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Consumer / Producer Relationships in Queer Cultural Ecology

David Namhon Kim, Lee Pivnik, and Greta Skagerlind for The Institute of Queer Ecology.

Installation Views in 'DANGEROUS TOGETHER' a group show at Prairie
June 23 - July 30, 2017

Wheatgrass, Soil, Transparent Iron On Image Transfers, Embroidery Floss, Wood frame

Typically unseen, our roots give rise to emotional and creative labor. They are where/how queers work, organize, rally, instigate, subvert, nourish, map, infiltrate, create. They are underfoot at all times.

Our roots aggregate into the rhizomatic network that originates creative capital exploited by the megafauna of the sociological food chain. These most privileged (straight/cis/white/male) apex predators ultimately trace their sustenance back to the grassroots modes of production of queer microflora and marginalized microfauna. Their empires are built with/upon the raw materials (photo)synthesized by us.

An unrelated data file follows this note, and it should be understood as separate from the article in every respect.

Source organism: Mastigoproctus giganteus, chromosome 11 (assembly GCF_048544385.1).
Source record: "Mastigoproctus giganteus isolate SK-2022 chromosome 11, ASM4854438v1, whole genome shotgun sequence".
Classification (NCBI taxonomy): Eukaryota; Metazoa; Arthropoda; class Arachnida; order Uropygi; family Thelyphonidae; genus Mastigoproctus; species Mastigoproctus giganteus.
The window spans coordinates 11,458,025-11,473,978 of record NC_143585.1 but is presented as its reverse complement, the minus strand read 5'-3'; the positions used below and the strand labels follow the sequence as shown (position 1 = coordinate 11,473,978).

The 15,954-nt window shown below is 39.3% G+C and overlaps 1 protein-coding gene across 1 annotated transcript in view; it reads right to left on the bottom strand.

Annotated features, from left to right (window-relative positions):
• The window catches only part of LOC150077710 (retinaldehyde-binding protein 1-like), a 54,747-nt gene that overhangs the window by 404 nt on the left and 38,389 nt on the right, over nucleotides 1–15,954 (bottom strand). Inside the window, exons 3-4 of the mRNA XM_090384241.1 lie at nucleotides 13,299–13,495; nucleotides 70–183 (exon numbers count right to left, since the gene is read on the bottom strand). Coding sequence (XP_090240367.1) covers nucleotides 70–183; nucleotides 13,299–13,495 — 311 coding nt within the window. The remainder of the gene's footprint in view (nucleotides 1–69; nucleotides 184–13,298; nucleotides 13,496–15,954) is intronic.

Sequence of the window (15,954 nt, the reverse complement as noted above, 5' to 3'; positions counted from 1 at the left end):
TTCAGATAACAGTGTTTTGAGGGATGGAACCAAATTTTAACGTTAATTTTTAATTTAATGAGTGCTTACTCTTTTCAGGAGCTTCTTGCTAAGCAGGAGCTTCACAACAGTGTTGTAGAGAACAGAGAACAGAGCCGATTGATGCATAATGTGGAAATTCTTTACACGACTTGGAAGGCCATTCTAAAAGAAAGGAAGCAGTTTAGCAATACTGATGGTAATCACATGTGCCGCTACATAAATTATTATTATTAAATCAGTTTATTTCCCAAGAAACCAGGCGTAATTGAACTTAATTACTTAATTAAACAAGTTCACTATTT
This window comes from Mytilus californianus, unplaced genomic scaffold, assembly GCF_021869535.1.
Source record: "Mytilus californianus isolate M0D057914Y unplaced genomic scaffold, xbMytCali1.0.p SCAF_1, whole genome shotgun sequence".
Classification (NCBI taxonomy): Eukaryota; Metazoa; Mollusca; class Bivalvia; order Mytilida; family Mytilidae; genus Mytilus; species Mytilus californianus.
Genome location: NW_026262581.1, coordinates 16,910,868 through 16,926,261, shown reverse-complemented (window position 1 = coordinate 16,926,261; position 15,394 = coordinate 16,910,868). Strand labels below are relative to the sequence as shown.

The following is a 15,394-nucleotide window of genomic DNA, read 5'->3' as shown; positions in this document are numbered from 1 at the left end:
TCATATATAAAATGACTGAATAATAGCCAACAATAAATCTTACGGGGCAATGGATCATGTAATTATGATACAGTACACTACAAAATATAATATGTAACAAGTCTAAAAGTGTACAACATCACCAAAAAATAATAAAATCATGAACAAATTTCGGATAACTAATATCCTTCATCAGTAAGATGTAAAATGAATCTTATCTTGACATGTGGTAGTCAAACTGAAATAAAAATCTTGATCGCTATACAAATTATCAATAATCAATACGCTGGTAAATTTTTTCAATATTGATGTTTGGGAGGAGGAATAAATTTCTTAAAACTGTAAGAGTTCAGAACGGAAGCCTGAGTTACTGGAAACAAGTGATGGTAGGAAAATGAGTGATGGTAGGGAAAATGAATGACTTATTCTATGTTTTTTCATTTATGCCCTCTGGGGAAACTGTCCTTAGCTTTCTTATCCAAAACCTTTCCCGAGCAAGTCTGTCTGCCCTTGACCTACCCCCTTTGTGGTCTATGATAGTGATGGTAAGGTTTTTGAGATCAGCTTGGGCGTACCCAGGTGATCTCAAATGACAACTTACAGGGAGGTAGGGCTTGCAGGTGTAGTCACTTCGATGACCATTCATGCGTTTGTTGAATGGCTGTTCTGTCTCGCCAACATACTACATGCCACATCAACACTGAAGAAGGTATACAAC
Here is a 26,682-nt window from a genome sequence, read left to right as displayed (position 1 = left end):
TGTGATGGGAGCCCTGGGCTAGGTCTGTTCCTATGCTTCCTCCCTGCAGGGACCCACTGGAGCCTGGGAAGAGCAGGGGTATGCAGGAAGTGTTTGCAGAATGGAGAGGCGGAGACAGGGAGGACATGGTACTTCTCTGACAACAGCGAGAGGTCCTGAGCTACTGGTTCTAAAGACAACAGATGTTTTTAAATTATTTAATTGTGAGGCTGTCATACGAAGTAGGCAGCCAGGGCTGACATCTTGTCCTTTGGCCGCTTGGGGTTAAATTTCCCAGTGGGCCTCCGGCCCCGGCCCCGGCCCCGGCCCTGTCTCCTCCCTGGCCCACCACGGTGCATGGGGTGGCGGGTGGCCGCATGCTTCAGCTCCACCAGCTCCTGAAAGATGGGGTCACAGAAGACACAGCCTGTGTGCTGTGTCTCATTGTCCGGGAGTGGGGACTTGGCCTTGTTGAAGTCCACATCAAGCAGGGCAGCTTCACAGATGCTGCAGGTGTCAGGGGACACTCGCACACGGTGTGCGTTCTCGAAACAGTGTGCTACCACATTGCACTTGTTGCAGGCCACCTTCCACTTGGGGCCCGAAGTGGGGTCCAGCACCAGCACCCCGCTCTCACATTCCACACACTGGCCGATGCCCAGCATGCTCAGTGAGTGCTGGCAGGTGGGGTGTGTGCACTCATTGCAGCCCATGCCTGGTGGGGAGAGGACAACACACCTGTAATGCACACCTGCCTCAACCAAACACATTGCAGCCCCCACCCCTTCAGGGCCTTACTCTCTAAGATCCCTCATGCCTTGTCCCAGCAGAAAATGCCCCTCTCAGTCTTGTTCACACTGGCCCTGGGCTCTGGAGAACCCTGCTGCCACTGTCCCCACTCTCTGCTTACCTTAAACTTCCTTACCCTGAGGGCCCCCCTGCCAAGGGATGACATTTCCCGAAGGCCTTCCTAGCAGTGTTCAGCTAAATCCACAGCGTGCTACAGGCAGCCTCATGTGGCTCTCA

Through the cultivation and presentation of our roots, we draw connections between sociological and ecological hierarchies, food chains, and privileges. We produce although our efforts are consumed by the white supremacist heteronormative patriarchy. We produce because we must. We (re)produce. Our invisible labor is indispensable: without us, ecologies and economies collapse. Queers are the krill that feed the blue whale, the prairie that sustains the bison, the mycorrhizae that nourish the redwoods. We are a vast unseen network producing beauty and breathable air, clinging to dirt and each other for life.

— The Institute of Queer Ecology